Wednesday, June 03, 2015

The Bounty of the African Diaspora

The 30 million strong African diaspora fuels the continents’ budget to the tune of 5% of its total GDP. The International Fund for Agriculture Development (IFAD) estimates the African remittance flows to and within the continent reach $40 billion per year. Because about 75% of all transfers are informal and, therefore, impossible to track, diaspora remittances would be up four times bigger bringing the actual figure anywhere between $120 billion and $160 billion.

Breaking down the official numbers indicates that the remittances received on per capita basis equal about $40. Since not every person is lucky enough to have a diaspora friend or relative, the actual average estimated remittance value sent by a migrant equals $1,177 yearly. This is most often shared by a number of relatives.

Morocco tops the chart at over $6 billion. In second place is Algeria with $5.4 billion then Nigeria with $5.39 billion and Egypt with $3.6 billion. However, if one looks at the percentage of a country’s GDP that is supplied through remittance, it is the poorest and relatively smaller countries that show the highest dependence on foreign transfers: Eritrea (38%), Cape Verde (34%), Liberia (26%) and Burundi (23%).

Somalia, which receives approximately $1 billion worth of diaspora transfers every year, is not listed on percentage terms because its GDP is unclear. Using the Central Intelligence Agency (CIA) economic estimates, however, shows that the country’s remittance could be approximately 40% of its total domestic product. Placing Somalia at the top of relative remittance value. In Somalia, a country with diaspora spanning all continents, money is spent less eagerly on health and education simply because these facilities aren’t commonly available and, if they are, reflect poor quality.

In Eritrea, where ¼ of population lives abroad, about one in three households depends on remittance income, while 75% of all survey respondents receive at least one form of remittance. A study by Temesgen Kifle from the University of Queensland noted, “it is evident that remittances receiving households in Eritrea spend part of the remittances on child education …’. Kifle’s regression analysis shows that a 1% increase in household income (including both formal earning and remittance) increases the education ratio by around 0.04 percentage points.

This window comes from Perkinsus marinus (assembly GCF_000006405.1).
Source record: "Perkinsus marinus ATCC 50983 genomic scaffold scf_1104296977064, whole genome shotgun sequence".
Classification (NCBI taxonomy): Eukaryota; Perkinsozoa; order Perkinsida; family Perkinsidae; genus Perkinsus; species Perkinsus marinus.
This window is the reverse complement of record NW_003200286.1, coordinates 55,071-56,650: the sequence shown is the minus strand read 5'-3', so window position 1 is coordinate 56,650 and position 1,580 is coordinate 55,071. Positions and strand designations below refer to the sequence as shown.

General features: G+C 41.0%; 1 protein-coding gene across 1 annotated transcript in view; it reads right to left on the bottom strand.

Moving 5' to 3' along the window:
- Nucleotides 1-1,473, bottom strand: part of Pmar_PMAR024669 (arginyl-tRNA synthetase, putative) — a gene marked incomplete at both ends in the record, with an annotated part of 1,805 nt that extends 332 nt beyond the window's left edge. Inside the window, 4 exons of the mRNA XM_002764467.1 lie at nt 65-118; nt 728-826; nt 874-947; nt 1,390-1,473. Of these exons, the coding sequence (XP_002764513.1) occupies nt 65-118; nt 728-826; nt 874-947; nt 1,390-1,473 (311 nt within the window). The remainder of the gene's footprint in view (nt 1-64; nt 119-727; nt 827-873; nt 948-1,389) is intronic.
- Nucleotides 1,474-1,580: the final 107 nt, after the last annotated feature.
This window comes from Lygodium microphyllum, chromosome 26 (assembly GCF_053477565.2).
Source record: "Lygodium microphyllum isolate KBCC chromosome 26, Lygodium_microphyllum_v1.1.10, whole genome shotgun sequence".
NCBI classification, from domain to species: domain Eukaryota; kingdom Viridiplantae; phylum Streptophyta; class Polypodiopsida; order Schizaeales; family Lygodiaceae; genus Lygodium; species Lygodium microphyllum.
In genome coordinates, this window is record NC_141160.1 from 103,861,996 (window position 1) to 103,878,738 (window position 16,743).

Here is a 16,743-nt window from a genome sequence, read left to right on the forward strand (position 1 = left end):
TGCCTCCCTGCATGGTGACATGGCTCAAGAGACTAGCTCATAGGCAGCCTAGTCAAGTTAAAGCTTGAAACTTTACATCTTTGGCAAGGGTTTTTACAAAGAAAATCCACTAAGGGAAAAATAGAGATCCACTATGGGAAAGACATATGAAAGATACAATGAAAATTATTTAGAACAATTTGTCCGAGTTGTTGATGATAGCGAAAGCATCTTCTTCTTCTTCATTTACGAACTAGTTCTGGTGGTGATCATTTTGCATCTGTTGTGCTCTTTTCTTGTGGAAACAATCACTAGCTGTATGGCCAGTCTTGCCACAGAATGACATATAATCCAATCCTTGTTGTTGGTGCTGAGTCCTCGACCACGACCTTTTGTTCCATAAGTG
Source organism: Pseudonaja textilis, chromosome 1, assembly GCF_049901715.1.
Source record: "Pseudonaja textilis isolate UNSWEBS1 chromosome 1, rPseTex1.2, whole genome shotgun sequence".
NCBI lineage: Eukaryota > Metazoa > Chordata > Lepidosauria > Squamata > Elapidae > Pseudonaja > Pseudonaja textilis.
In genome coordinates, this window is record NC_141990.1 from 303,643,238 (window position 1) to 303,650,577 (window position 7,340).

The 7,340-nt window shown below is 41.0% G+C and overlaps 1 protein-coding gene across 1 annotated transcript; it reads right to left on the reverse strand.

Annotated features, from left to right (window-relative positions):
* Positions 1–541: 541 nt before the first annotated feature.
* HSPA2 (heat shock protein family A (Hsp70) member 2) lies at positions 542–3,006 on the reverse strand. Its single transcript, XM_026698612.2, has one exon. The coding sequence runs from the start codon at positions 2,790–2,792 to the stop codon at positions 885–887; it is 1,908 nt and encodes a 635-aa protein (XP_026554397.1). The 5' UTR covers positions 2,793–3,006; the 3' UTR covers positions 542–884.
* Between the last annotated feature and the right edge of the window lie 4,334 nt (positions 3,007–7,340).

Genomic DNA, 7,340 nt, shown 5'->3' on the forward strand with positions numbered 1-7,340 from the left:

A World Bank paper titled: “Remittances, Consumption and Investment in Ghana” concludes that remittances do affect marginal spending behaviour of households. Most significant findings show that households receiving remittance spend less at the margin on food by as much as 14%, and more at the margin on education by as much as 33%.

Another study focusing on Nigeria and Kenya published by the World Bank in 2011, revealed that more than half of total remittance spending is invested in home-building, land purchases and farm improvements.

Donna Clifton, in an article in the Population Reference Bureau, concludes that countries’ economic growth can be directly affected by remittance levels through consumption and investment patterns. Clifton points to an important fact related to migration: As the overwhelming majority of workers living abroad are male, a significantly higher number of female-headed households emerge in the country of origin. In Ghana, for example, 52% of households with migrant workers were female headed, compared with only 25% for households with no migrant workers. It has been empirically proven, many times over, that female-headed households have a considerably higher inclination to invest in health care and education – the core sectors of human capital – as well as having a higher propensity to saving.

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